The Brookline Poetry Series Weblog

March 17, 2008

Old friends, dear friends

Filed under: Uncategorized — brooklinepoetry @ 4:45 pm

The wonderful earth mother Eva Bourke was in Boston last week with her amazingly accomplished artist son, Benji. It was a grand reunion. She read with Rosanna Warren at Suffolk University on Tuesday, and on Thursday Molly Lynn and Dan Watt hosted a gathering over at Cambridge co-housing where Eva showed some of her daughter Miriam’s documentary work and we all read poems with a political content.

I first worked with Eva at the Joiner Center for the Study of War and Social Consequences at UMass-Boston. Host of a wonderful two-week writing workshop each summer.

Although I’d been writing poems since childhood, it was with Eva’s kind and thoughtful tutelage that I began to believe I could write seriously, be taken seriously as a poet. Her criticism was astute but empathetic. I learned a great deal from her about how to guide a beginning writer. One of my favorite of Eva’s remarks was that the workshop was a place where we work on “lifting the hem and adjusting the cuffs, not remaking the whole garment.”

It was exactly what I needed and it put me on a steady path. Seeing Eva reminded me of the precious poetry community we’ve built together through the Brookline Poetry Series, which was truly a satellite community of the Joiner workshop. All of us founders met either in Eva or Fred Marchant’s workshop; we are still writing together, encouraging each other’s progress and development.

Poets do not write in solitary garrets in isolation. My students continue to believe that the whiskey-drinking loner is the epitome of creative expression. Not true! Every poet I study and teach was a part of a community: Shakespeare had Marlowe and his fellow sonnet-makers and playwright colleagues. Where would Wordsworth be without Coleridge? And the Harlem Renaissance? Not much of a rebirth without that vibrant group of painters, playwrights, poets, musicians all engaged in art-making, political action and argument.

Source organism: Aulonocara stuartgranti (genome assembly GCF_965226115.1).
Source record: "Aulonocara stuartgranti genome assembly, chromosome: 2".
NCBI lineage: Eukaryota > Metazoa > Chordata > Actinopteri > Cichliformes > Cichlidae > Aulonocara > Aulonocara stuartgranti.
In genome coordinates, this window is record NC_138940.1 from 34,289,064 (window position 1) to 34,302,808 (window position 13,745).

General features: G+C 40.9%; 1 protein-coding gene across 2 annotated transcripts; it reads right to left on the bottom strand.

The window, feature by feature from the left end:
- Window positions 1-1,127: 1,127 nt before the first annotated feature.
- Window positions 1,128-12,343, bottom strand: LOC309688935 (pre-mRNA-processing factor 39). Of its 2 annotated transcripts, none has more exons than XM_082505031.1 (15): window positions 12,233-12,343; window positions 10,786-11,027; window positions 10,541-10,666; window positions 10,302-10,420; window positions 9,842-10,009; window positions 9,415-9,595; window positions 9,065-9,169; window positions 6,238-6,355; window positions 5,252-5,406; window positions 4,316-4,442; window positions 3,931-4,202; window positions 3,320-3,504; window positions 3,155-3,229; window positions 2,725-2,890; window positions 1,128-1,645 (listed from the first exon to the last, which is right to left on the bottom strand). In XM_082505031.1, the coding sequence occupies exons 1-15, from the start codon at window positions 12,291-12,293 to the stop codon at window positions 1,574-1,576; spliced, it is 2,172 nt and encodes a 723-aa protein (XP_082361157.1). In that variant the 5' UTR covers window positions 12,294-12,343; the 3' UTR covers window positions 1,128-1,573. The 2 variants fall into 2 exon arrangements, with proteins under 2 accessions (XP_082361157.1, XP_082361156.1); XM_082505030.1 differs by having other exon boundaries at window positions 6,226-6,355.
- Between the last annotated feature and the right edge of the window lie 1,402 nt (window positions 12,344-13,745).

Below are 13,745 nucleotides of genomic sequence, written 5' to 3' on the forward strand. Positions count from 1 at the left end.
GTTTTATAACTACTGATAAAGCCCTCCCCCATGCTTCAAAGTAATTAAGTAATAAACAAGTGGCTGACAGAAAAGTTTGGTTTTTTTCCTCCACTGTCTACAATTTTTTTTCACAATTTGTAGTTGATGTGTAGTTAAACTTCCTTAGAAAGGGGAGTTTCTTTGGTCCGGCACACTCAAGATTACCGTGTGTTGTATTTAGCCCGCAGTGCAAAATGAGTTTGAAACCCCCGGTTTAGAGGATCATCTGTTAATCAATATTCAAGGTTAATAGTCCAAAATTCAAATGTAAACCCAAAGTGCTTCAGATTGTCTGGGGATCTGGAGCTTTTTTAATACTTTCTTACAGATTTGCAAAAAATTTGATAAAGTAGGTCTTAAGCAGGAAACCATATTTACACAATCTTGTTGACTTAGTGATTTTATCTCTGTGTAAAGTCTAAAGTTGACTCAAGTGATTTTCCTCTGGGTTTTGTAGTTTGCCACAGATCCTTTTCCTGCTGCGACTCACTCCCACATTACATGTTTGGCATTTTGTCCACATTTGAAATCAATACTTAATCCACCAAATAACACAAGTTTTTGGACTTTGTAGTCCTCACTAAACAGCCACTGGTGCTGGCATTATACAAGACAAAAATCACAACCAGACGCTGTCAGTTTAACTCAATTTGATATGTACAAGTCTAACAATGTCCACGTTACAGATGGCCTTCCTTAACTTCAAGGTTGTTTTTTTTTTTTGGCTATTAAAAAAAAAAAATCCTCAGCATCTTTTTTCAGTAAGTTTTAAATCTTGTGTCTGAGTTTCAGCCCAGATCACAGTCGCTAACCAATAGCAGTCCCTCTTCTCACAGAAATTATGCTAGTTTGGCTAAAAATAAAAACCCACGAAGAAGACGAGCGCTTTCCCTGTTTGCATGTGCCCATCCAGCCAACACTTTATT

We are always in dialogue. That’s what keeps the work alive.

— SR


March 8, 2008

Spring can’t come soon enough…

Filed under: Uncategorized — brooklinepoetry @ 3:57 pm

I’ve been urged by my soul brother John Anderson to keep up the blog, so, one more post today. I’m turning my thoughts to Spring, as we all are after this rigorous New England winter.

I speak frequently with my mother, who lives in central Vermont (scene of the crimes, as it were) and they’ve had more than 100 feet of snow this winter; broken every record since anyone began to keep them. Last time I was there, the plowman had driven the snow up into 12-foot banks along the icy drive.

They keep the car in a garage, but it’s still a lot to ask of a person in her seventies to navigate the back steps to the car and try to back out of that snow pass.